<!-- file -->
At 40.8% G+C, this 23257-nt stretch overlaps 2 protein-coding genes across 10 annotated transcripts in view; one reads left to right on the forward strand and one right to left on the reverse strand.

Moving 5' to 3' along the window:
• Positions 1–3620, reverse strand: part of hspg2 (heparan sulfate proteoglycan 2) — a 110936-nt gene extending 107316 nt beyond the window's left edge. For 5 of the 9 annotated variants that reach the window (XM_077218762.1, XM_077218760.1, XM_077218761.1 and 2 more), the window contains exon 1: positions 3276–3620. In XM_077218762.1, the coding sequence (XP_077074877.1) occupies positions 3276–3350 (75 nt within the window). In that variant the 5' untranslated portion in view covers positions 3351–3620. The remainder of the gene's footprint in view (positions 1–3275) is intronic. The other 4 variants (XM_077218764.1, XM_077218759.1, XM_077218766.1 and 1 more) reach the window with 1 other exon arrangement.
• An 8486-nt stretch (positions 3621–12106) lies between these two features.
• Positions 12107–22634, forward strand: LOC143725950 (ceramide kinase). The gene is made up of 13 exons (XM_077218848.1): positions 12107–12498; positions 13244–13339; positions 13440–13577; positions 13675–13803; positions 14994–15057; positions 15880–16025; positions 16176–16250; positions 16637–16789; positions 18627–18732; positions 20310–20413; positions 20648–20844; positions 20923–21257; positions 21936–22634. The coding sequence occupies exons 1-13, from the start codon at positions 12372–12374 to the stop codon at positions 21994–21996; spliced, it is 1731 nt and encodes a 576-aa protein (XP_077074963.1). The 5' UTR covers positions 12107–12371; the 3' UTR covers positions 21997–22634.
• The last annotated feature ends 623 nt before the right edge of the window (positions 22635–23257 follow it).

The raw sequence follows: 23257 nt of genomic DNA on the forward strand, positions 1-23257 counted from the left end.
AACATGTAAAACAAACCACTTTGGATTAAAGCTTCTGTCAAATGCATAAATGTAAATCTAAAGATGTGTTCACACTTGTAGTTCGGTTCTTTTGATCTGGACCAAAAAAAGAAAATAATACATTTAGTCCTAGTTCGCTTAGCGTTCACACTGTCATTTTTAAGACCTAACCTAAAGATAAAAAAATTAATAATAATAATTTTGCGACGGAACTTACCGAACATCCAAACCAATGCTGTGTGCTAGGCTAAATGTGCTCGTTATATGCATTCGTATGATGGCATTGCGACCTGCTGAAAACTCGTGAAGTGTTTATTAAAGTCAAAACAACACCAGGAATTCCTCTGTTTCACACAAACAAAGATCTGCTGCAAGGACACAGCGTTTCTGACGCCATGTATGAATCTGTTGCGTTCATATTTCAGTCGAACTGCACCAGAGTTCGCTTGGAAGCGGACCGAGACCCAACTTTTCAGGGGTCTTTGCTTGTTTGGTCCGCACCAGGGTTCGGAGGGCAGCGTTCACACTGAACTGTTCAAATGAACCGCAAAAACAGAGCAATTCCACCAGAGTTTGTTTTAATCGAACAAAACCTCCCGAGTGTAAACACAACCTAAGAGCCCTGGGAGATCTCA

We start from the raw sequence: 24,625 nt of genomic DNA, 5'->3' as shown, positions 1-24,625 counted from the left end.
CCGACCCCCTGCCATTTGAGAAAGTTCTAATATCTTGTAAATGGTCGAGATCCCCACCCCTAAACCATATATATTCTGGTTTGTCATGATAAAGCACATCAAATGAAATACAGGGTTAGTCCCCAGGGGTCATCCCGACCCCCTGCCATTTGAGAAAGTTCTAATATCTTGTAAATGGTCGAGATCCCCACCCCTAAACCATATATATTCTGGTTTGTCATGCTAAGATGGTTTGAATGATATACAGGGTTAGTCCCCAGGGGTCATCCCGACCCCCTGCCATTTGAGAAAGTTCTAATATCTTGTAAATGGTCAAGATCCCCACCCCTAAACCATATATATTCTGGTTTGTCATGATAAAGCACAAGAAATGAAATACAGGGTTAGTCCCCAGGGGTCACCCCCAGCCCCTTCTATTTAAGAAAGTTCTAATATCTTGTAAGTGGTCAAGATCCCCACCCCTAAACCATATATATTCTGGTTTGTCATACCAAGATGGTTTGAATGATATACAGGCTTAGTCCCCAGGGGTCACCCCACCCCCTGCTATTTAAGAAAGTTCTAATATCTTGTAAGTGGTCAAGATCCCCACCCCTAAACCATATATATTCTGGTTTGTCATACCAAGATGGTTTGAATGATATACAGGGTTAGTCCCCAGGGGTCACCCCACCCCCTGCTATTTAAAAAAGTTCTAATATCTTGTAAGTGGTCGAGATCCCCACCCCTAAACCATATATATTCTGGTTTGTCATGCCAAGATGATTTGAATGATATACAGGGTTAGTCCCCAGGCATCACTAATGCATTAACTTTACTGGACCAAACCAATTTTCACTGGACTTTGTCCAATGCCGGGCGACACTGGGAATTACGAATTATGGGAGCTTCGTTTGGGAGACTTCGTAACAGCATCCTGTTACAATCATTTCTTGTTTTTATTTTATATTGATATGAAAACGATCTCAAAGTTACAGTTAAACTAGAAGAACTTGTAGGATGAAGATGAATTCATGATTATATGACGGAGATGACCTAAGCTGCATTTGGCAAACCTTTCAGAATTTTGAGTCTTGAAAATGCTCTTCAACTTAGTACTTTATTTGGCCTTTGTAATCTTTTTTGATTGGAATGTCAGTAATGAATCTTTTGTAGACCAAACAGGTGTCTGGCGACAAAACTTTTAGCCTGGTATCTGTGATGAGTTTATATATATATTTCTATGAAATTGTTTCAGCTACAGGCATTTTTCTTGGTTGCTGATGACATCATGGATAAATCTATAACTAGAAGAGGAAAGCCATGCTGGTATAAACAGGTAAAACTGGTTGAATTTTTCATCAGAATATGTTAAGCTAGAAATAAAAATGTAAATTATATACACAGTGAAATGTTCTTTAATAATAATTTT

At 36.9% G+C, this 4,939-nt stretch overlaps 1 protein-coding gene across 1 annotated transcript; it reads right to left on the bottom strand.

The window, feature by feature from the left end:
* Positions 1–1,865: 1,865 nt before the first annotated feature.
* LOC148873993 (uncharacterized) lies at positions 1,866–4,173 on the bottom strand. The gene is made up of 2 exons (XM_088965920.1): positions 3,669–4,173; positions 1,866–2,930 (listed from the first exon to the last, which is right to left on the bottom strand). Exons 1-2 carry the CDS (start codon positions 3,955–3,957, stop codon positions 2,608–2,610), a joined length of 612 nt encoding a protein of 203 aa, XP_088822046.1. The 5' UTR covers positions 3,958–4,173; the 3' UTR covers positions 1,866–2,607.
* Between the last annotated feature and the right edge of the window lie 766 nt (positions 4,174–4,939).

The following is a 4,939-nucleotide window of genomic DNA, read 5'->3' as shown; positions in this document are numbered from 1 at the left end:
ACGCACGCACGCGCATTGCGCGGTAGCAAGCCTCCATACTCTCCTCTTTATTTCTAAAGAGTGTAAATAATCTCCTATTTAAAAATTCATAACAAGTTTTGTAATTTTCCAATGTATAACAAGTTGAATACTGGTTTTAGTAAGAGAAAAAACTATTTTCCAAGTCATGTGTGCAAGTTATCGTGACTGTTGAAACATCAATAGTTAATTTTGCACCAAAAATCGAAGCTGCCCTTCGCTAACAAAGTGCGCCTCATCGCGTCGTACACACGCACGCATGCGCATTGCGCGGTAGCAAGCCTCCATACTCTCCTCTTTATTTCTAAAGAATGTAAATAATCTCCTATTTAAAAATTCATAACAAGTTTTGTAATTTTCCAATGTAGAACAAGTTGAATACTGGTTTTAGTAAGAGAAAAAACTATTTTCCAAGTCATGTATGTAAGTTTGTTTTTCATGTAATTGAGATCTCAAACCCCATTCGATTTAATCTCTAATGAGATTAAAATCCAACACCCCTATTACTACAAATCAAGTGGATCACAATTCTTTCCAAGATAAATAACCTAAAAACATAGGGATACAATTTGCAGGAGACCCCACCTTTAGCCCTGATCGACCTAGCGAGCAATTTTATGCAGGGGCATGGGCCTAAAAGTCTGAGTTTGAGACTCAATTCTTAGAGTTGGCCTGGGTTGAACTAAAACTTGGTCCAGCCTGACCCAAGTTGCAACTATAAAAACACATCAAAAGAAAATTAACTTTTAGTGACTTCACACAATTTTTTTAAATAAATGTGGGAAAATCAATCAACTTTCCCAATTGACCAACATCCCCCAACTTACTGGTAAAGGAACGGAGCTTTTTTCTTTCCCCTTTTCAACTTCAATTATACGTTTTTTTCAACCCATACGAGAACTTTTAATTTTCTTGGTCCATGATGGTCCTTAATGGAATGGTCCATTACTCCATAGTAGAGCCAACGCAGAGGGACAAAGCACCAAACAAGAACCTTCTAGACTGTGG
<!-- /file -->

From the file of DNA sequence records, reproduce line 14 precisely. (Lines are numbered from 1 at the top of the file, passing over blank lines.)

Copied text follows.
* LOC148873993 (uncharacterized) lies at positions 1,866–4,173 on the bottom strand. The gene is made up of 2 exons (XM_088965920.1): positions 3,669–4,173; positions 1,866–2,930 (listed from the first exon to the last, which is right to left on the bottom strand). Exons 1-2 carry the CDS (start codon positions 3,955–3,957, stop codon positions 2,608–2,610), a joined length of 612 nt encoding a protein of 203 aa, XP_088822046.1. The 5' UTR covers positions 3,958–4,173; the 3' UTR covers positions 1,866–2,607.